Newmark’s Nold has also put balance at the forefront of his planning: “We don’t want to be running 120% up one day and then be down the next,” he says. “I have not done a full model yet but we really do need to think hard about ways to keep the momentum going for as long as possible for everyone.”
This is especially true for bookings. With the global financial crisis still taking casualties, Van Meerendonk says hotels should carefully consider booking policies and keep a close eye on tournament progress to see which guests are most likely to make good on their promise to fill a room.
“Be very strict about your cancellation policies and make sure all of your conditions are very clear and well thought out,” says Van Meerendonk. “Contracts don’t tend to be standard in hotels but for an event like the World Cup they should be considered.” Hoteliers have also been told to build close relationships with their booking channel partners. “Keep in constant contact with them as they hold a wealth of information that could help with forward planning,” he says.
Lure and keep
Package deals have helped Protea and other companies lure and keep customers, according to Mulliner. “All of our corporate sponsor guests were brought in with bulk buys,” he says. “We were able to use software such as IDeaS RM, for example, to give us an understanding of what our booking patterns would be like [to determine how to structure packages]. It is not until closer to the games, though, that we will really understand better what our booking patterns are likely to be, but we are still preparing ways now to put rooms out to the market as fast as possible if anyone cancels closer to the time.”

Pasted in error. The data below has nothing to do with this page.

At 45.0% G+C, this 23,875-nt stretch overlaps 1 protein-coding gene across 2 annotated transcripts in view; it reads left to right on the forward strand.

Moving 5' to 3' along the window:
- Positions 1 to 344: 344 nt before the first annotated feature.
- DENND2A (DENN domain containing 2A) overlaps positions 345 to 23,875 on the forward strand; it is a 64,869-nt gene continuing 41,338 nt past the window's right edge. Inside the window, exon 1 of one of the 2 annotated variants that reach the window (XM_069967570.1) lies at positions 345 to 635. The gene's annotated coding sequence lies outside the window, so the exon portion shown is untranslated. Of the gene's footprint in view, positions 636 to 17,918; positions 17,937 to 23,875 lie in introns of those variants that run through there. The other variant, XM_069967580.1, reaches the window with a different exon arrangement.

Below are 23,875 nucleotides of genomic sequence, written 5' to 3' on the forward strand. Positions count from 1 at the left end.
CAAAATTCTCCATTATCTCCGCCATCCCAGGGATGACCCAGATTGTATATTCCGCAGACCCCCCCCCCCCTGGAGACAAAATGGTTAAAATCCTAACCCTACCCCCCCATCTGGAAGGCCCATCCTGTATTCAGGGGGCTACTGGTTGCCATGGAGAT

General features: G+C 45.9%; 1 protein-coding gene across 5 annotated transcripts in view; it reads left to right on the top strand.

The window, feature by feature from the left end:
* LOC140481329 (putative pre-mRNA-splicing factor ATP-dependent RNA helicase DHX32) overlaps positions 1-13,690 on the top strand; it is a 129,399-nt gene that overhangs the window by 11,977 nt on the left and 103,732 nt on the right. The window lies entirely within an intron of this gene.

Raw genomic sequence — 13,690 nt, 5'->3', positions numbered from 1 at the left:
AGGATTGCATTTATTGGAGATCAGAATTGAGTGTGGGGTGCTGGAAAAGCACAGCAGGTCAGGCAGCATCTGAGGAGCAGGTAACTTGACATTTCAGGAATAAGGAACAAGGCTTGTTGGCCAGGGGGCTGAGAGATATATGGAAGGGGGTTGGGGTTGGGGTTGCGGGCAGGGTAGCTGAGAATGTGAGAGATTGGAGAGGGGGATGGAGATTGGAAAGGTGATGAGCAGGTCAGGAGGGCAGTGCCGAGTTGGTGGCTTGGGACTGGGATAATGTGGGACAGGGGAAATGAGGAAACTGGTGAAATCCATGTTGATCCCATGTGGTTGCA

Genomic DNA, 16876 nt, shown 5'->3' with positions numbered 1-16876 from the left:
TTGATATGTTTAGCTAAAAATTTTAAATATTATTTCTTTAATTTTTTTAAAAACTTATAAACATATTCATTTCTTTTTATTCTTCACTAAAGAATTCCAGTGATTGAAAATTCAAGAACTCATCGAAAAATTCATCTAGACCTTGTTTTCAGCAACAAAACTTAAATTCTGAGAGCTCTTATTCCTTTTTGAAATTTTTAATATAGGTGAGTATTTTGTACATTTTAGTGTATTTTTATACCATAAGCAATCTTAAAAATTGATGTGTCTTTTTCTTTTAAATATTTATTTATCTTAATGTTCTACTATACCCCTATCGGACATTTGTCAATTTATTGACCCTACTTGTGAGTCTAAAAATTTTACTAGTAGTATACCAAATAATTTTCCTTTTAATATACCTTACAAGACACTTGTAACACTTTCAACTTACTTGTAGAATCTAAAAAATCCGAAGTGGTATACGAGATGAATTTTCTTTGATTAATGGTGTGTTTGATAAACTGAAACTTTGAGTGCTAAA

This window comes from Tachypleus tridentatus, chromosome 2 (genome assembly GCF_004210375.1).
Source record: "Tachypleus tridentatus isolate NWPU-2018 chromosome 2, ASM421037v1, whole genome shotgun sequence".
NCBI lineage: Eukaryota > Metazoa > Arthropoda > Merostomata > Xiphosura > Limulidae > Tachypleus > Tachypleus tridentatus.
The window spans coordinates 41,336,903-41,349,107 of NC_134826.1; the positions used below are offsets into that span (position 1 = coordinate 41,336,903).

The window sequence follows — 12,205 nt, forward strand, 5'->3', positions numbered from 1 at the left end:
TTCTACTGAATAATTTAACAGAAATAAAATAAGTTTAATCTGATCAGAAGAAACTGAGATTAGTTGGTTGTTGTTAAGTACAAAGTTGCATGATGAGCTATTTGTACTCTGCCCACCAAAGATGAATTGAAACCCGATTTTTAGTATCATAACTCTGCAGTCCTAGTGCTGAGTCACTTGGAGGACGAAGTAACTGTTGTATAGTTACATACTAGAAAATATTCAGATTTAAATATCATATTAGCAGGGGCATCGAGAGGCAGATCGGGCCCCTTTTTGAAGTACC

As for being flexible, as broad a mix of clientele as possible is required for chains still unsure of what demands will be like in 2010. “Data observed (by IDeaS) has shown that group contribution should be kept between 45% and 55% if hoteliers want a solid base of guaranteed bookings while being able to pick up a good number of transient ones at a higher cost,” Van Meerendonk says. This will also help maximise revenue from special hotel events, as well as food and beverage profit, and keep a balance in demand through all areas of the hotel.
“We are organising special World Cup party nights on evenings we know people won’t be so busy attending games and stocking up on extra containers full of food during the event to ensure we maximise our revenue stream from this side of our business,” reveals Newmark’s Nold. “We even have exclusive bar packaging for corporate clients.”
Hopefully, with so much careful planning in place, South Africa’s hotels will start to feel the real benefits of the World Cup long after the stadium doors are shut and transport systems have returned to normal. A good hotel experience will lead to excellent word-of-mouth recommendations and can open the door for more large-scale events, which could create a whole new market for South African tourism and, quite possibly, provide more big tournament wins in years to come.